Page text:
Over the past 25 years, the amount of space junk orbiting Earth has grown exponentially, and the problem is bound to get worse: Some experts claim the feared Kessler Syndrome, an unstoppable cascade of collisions, is becoming a reality.
The U.S. Space Surveillance Network currently tracks some 18,000 objects larger than 4 inches (10 centimeters), of which only 1,200 are intact, operational satellites. In addition to that, there are 750,000 so-called “flying bullets” about 0.4 inches (1 cm) in size and around 150 million fragments smaller than 1 millimeter.
International guidelines recommend that operators remove spacecraft from low-Earth orbit (LEO) within 25 years from the end of the craft’s mission, but only 60 percent of missions actually do that, Holger Krag, the head of the European Space Agency’s (ESA) Space Debris Office, said during the final presentation at the 7th European Conference on Space Debris. The conference took place in Darmstadt, Germany, between April 18 and April 21.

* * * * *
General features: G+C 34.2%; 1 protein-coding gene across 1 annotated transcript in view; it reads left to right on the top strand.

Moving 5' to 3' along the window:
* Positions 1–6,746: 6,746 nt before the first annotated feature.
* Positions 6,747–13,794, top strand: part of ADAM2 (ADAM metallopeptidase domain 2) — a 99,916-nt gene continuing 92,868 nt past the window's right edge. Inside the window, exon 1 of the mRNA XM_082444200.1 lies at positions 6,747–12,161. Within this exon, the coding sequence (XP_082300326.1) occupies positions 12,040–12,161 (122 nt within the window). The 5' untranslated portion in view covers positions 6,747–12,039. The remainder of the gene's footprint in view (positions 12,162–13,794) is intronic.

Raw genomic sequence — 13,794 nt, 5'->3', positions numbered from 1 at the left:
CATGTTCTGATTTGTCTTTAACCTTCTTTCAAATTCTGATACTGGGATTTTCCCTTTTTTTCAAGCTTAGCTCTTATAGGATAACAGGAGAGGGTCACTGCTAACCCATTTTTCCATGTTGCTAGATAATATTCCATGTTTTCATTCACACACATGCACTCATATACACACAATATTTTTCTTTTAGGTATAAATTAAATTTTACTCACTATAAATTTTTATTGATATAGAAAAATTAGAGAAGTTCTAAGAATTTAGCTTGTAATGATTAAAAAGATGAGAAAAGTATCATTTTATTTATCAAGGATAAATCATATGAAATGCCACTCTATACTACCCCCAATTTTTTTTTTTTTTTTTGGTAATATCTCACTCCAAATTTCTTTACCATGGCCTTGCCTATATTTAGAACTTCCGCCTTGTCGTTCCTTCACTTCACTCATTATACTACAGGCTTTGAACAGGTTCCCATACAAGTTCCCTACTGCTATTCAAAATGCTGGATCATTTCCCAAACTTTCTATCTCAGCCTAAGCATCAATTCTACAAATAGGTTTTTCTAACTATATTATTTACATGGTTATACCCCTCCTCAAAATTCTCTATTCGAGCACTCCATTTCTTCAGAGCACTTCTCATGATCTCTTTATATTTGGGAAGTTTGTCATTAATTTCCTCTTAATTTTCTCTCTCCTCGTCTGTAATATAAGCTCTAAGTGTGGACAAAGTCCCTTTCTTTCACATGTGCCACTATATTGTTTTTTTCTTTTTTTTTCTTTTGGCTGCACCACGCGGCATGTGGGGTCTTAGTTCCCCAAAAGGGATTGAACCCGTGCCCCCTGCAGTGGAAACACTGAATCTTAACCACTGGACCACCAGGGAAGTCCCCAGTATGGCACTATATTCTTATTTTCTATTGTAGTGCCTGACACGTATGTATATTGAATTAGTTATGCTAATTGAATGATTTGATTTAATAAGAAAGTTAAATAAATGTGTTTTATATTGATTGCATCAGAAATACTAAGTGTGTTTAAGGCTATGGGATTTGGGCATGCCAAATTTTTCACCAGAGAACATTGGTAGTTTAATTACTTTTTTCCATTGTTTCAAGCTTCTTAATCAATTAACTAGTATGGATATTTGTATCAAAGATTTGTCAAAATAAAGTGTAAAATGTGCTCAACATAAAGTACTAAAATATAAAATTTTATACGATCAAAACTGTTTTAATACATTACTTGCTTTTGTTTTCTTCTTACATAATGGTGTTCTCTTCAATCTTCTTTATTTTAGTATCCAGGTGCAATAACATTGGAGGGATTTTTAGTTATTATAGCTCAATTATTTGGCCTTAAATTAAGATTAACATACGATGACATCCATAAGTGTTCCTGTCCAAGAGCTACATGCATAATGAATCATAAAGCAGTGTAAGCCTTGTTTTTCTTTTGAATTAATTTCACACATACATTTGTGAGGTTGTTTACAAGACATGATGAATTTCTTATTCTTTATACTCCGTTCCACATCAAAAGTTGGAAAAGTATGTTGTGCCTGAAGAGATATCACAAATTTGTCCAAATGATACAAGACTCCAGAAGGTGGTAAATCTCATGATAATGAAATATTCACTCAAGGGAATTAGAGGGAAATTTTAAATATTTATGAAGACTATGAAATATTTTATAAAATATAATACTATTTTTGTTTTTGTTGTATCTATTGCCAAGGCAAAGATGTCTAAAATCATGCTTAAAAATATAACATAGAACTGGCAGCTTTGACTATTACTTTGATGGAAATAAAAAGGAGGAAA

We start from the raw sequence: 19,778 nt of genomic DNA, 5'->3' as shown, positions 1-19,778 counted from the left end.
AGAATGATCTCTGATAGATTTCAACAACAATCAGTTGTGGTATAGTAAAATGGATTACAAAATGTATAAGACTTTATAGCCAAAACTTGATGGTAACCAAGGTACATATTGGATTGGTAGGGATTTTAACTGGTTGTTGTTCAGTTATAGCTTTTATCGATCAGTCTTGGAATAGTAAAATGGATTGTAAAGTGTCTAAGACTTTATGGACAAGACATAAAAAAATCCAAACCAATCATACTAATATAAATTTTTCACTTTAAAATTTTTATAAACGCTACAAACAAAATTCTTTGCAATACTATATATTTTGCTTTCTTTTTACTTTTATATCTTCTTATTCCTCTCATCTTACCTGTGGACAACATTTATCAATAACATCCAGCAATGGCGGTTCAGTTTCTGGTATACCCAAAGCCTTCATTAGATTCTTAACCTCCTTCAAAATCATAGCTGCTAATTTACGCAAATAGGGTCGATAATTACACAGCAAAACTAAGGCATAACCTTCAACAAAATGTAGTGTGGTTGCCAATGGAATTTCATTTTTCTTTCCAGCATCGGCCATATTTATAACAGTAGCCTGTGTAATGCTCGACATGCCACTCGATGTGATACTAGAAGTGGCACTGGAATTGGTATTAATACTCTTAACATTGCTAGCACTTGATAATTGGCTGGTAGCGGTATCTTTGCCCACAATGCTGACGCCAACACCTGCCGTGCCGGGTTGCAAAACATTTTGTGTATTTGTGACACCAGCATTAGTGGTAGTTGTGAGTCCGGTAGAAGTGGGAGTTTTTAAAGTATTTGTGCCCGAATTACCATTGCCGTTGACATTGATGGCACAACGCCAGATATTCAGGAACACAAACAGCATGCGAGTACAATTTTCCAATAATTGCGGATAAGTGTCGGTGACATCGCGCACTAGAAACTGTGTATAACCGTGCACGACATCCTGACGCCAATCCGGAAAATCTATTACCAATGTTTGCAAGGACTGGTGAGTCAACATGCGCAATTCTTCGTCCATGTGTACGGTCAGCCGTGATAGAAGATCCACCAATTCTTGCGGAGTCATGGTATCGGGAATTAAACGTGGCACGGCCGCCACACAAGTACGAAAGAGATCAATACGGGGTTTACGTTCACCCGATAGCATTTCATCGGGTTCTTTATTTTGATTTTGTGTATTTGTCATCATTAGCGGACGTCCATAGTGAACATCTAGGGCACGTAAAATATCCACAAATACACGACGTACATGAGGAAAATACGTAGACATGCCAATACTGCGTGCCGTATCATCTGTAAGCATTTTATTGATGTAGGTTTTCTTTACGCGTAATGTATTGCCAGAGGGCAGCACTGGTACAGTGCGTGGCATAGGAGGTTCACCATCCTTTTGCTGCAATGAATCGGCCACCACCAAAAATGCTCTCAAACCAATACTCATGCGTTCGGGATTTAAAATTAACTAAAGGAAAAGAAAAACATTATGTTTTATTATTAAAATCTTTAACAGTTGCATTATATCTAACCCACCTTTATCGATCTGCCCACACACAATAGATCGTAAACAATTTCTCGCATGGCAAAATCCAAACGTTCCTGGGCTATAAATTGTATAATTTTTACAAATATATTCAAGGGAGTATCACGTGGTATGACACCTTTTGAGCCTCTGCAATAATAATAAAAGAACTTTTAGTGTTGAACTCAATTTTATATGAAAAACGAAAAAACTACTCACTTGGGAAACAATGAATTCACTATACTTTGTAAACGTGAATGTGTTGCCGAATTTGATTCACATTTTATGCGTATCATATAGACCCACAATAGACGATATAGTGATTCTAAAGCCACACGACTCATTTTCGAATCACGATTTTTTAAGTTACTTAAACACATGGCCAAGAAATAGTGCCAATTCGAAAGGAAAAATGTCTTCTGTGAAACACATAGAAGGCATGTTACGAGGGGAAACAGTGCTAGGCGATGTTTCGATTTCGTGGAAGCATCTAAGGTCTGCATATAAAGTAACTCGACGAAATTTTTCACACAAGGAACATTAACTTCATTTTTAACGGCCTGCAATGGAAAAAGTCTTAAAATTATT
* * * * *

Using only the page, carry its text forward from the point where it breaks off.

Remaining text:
Even if everyone complied with the regulations, it still wouldn’t be enough, experts say. According to Satomi Kawamoto, of the Japan Aerospace Exploration Agency (JAXA), more than 100 objects need to be removed from LEO at the rate of five per year to stop the proliferation of fragments resulting from in-orbit collisions and explosions.
Here are some of the debris-removal concepts presented at the 7th European Conference on Space Debris.
Read More: Space.com